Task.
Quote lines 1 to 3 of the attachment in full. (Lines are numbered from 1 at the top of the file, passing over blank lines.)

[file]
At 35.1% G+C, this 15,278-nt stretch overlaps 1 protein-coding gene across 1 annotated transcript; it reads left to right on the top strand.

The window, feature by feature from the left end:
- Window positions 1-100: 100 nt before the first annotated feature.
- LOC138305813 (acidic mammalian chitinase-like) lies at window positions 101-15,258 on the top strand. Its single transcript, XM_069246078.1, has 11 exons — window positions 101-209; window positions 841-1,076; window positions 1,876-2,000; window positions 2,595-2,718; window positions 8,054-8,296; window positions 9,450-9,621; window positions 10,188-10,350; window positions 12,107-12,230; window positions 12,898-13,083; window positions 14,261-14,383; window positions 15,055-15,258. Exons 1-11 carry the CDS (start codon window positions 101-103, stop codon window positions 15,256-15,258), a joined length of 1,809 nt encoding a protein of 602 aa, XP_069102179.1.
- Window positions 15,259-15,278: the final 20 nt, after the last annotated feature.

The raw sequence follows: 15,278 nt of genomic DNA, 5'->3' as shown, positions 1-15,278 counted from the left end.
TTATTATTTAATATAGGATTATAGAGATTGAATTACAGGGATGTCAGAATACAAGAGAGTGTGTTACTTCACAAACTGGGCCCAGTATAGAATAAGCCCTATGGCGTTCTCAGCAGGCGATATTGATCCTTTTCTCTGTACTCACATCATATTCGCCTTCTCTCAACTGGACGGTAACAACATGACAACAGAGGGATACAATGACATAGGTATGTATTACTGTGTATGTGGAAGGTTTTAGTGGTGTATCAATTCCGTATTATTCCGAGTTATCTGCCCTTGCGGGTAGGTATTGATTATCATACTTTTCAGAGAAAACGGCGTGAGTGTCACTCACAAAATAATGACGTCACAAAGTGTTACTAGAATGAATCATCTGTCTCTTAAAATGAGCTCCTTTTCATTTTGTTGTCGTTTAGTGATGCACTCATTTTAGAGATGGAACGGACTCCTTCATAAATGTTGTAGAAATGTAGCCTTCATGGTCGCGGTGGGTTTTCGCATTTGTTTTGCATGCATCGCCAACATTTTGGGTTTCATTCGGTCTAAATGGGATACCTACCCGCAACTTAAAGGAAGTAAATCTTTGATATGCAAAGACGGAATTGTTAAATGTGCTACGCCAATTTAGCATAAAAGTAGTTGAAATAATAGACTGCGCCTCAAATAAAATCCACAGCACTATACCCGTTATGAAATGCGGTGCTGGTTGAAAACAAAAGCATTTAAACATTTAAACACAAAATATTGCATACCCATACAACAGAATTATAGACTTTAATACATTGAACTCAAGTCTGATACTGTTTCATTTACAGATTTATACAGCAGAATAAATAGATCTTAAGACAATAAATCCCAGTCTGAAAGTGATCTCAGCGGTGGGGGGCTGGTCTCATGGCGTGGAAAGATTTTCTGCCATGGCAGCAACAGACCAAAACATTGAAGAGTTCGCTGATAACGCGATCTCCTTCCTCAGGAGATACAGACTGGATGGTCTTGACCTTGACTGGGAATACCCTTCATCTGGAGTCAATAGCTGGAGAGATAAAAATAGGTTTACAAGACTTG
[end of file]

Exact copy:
At 35.1% G+C, this 15,278-nt stretch overlaps 1 protein-coding gene across 1 annotated transcript; it reads left to right on the top strand.

The window, feature by feature from the left end:
- Window positions 1-100: 100 nt before the first annotated feature.